At the İstanbul Finance Summit last Wednesday, Ali Babacan, deputy prime minister for economic affairs, made critical assessments of the challenges the Turkish economy is facing.
What impressed me most among these assessments was Babacan's confession about the nature of Turkey's ongoing economic growth. He is not happy with its quality. Me neither. Let me quote what he said about this controversial topic.
“When you look at the growth figures by themselves the picture isn't bad, but we have worries about the quality of growth. … We grew by 4.4 percent in the second quarter but the major source of this growth was domestic consumption and a little bit of public spending. We observe decreases in private investment as well as in net exports. … This picture is not one we would like to see. In fact, we would like to see the opposite. We want to have growth based on both private investment and exports. Yes, we grew by 4.4 percent, but what made up this growth doesn't make us happy. When growth is based on these factors [private investment and exports], the impact of growth on the current account deficit [CAD] is positive. However, when the growth is based on consumption, the current account deficit widens.” Babacan added that the government will make efforts to improve the quality of growth.
Before explaining why this assessment, which in fact simply repeats the well-known problem of ongoing growth, seems critical to me, let me remind you of some misperceptions regarding Turkey's second-quarter growth. As I tried to explain in my Sept. 9 column (“Two different narratives of growth”), the causes of the second-quarter growth vary depending on the analytical perspective. Babacan is looking at yearly growth (the change in gross domestic product [GDP] from the second quarter of 2012 to the second quarter of 2013), and what he says is true. Nevertheless, quarterly growth (from the first quarter to the second quarter) is different in two respects: Private investment contributed positively, albeit quite moderately, to growth, while public expenditure has significantly slowed. However, let me add that negative net exports continued to widen the CAD.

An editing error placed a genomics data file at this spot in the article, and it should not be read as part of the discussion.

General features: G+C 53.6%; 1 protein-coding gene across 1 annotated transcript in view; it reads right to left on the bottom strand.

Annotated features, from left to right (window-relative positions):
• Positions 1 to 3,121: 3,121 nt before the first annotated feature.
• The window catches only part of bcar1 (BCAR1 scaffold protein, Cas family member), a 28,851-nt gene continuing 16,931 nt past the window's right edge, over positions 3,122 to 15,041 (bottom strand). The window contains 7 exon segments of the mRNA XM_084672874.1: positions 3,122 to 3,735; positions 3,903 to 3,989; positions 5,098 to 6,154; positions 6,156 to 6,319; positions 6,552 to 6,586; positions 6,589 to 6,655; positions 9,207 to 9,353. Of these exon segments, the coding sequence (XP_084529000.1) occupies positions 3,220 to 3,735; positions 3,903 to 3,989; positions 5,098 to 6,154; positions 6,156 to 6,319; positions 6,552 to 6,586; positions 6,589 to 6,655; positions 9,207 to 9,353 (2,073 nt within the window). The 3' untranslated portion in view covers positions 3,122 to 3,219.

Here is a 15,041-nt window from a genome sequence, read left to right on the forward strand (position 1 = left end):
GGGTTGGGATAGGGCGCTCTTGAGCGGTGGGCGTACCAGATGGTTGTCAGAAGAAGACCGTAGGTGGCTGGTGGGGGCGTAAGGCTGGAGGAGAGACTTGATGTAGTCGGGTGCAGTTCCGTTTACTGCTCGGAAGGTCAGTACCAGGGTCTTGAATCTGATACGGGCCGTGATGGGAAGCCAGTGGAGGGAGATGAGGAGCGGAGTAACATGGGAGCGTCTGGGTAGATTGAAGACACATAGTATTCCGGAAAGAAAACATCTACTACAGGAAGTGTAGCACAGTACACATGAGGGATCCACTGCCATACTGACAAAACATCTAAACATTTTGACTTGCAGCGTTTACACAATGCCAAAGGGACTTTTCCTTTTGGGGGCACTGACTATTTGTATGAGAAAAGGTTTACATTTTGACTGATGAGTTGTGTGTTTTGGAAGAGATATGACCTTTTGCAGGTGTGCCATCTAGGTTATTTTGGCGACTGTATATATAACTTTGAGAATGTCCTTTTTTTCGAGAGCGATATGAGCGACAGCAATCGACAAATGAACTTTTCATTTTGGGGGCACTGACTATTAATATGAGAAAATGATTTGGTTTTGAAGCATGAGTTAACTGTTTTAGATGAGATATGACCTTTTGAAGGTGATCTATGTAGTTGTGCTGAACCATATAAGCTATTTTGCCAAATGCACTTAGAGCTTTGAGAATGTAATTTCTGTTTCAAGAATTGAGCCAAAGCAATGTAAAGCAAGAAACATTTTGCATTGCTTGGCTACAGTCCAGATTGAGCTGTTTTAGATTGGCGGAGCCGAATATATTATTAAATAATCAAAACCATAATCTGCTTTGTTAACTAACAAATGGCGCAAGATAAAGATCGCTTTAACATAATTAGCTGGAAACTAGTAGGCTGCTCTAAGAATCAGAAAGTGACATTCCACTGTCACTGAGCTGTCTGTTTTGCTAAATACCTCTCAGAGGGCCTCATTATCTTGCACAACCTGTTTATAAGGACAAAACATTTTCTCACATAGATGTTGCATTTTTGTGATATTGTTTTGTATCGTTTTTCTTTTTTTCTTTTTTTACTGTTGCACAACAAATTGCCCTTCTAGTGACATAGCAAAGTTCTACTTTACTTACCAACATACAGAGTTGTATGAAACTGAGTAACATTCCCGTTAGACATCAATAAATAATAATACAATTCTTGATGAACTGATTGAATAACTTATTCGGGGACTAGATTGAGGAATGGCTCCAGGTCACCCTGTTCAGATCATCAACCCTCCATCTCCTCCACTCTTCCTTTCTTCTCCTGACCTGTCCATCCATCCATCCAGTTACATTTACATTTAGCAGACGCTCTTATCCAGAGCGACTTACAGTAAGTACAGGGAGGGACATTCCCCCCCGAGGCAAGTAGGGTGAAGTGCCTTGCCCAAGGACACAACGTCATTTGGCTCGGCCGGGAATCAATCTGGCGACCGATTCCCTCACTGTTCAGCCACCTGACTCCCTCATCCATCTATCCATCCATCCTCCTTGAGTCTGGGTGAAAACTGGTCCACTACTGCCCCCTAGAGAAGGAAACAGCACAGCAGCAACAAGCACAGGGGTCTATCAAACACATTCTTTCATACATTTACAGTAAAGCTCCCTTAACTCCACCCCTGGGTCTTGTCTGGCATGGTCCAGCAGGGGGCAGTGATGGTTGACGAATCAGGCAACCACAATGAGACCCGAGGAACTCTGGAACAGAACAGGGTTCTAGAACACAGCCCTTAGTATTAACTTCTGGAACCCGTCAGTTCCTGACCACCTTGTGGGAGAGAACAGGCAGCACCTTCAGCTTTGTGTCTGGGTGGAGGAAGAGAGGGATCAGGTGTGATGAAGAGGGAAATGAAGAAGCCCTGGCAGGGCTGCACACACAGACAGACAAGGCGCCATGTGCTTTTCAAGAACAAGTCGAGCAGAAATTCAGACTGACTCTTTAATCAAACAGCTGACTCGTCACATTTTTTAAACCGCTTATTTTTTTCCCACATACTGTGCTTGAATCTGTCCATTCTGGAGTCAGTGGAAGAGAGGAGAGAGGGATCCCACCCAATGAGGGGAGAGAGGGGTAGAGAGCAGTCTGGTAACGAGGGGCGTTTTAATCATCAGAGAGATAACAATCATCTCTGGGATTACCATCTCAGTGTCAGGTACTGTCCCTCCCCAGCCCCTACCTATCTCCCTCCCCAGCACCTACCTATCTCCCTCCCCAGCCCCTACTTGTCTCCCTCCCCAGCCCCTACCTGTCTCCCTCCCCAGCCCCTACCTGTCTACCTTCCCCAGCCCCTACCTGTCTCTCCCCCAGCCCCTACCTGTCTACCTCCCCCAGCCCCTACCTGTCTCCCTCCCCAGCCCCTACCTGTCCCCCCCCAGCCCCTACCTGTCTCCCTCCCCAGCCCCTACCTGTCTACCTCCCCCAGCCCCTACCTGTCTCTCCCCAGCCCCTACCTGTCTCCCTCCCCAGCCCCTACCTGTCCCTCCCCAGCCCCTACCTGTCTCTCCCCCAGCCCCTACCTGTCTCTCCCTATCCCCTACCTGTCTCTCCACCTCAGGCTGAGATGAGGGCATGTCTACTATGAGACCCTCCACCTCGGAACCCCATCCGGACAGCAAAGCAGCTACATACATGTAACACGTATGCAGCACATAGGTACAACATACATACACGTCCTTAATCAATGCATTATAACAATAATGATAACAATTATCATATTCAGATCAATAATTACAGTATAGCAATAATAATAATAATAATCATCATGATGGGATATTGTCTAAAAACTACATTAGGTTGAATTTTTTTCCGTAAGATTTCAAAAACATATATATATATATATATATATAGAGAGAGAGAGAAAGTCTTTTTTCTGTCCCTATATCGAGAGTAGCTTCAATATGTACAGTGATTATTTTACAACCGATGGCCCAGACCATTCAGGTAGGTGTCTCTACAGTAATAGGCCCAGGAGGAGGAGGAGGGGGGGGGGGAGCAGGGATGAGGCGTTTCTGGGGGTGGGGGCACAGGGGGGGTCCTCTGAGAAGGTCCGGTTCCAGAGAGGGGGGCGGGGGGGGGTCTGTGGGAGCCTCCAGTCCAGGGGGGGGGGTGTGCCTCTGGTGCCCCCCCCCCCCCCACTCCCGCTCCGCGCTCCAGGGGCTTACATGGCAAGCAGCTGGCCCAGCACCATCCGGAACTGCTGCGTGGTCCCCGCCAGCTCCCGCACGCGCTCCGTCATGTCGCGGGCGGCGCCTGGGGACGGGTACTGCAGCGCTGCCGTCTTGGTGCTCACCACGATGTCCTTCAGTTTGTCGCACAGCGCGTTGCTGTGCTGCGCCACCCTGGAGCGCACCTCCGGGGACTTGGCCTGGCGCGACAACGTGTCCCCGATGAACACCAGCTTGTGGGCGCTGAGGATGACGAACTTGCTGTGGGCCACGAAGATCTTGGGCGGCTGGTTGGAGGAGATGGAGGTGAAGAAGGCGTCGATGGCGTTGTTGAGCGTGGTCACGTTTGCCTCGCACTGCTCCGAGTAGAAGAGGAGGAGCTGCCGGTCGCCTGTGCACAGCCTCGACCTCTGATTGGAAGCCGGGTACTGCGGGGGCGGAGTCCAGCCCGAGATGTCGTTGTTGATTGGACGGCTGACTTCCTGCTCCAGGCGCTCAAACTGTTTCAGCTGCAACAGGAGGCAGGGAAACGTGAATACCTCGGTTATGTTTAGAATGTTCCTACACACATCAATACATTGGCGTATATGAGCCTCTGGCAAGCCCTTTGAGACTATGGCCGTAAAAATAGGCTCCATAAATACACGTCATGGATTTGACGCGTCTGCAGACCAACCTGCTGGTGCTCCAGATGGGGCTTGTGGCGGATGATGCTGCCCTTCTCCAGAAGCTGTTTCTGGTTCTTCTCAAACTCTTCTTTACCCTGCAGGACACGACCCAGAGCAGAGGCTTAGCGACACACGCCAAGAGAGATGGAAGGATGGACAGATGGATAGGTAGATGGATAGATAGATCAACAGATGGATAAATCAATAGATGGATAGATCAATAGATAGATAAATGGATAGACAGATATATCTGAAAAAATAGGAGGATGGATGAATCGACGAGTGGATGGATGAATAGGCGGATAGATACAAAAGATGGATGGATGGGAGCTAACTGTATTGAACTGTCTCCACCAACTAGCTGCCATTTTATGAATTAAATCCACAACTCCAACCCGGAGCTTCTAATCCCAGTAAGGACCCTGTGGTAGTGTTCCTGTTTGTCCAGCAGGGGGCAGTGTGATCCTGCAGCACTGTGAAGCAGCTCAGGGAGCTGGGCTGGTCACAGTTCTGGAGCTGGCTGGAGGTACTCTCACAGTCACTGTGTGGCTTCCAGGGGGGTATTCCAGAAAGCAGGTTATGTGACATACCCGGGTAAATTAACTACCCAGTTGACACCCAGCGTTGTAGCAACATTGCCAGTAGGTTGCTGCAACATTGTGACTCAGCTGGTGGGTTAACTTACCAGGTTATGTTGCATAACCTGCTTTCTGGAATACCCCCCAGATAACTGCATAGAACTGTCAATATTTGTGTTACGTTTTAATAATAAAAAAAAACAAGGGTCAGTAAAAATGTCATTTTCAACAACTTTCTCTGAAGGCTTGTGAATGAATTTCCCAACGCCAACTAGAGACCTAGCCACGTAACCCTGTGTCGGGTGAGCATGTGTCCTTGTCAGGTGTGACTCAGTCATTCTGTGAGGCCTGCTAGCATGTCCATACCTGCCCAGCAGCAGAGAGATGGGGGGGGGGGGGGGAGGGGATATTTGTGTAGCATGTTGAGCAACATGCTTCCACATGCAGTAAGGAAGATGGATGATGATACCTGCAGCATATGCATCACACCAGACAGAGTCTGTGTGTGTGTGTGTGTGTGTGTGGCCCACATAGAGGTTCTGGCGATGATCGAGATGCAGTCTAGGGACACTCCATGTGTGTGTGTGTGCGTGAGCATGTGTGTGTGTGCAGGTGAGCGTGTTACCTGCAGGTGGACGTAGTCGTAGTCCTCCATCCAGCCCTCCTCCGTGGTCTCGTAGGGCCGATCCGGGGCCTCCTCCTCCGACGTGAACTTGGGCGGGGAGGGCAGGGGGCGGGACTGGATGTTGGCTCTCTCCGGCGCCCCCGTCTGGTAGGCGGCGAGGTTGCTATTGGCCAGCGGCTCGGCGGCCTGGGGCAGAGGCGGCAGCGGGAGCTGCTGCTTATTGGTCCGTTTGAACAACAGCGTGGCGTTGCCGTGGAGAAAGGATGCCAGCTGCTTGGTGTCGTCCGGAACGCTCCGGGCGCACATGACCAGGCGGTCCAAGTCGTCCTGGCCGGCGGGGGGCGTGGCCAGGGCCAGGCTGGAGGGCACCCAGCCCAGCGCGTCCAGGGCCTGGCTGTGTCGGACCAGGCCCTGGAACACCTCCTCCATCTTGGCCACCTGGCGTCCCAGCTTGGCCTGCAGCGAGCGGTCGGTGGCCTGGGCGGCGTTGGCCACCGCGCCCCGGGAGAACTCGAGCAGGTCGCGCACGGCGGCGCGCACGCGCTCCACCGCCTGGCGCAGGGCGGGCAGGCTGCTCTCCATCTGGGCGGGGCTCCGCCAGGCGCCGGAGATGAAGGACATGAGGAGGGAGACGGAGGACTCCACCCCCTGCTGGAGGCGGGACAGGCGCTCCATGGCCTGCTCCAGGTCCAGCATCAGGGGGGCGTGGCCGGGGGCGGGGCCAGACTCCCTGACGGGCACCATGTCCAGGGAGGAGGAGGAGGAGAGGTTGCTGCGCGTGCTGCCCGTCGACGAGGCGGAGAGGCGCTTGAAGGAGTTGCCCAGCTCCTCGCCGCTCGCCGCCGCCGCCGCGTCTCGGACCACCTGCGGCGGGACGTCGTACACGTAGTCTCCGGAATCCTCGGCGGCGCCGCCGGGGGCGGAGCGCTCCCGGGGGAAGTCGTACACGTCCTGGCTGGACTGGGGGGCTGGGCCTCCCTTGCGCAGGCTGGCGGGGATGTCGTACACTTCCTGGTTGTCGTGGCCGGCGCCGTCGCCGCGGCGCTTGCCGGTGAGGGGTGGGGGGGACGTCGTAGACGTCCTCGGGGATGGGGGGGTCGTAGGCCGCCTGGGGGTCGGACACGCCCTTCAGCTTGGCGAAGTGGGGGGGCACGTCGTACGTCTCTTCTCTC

Of course, those nuances don't change the global picture: Turkey's real economic growth is basically based on private consumption and the CAD is widening at a time when the international liquidity glut will be ending sooner or later. The Fed's recent decision to leave the quantity of its asset purchases unchanged only postponed the end of the party for a few months. The only virtue of the Turkish economy's current situation is the government's insistence on fiscal discipline. Babacan underlined this insistency once again at the financial summit, saying that the government has never compromised on fiscal discipline during elections and won't compromise this time, either. He warned that if a widening budget deficit is added to the already widening CAD, then Turkey's economic and financial stability will be damaged.
This was a long digression, I admit. So let's get back to the quality of economic growth. At the moment, the Turkish economy is unable to base its growth on exports for various reasons. Turkish industry isn't competitive enough in terms of costs or technology. Hence, it is quite natural that private consumption, fueled by the liquidity glut, is the main engine of economic growth. But this growth regime excessively hollowed out domestic savings and widened the CAD. At the beginning of the 2000s, the CAD-GDP ratio was about 3 percent. It is over 7 percent now. Moreover, as recent Betam research points out (see my Aug. 30 column, “Turkey on the brink of middle income trap”), labor productivity is almost null. For two years, growth has been driven exclusively by capital stock and employment increases.
Babacan is right: Under these circumstances, the Justice and Development Party (AK Party) government should make great efforts to shift the unsustainable growth regime to a more balanced one in which exports, on the demand side, and productivity, on the supply side, play a determining role. These efforts -- in other words, the necessary structural reforms (in education, the labor market, the fiscal system, etc.) -- are well known, and as Babacan pointed out, they are written in “the official documents” (development plans, etc.). But where is the political will -- and the decisiveness?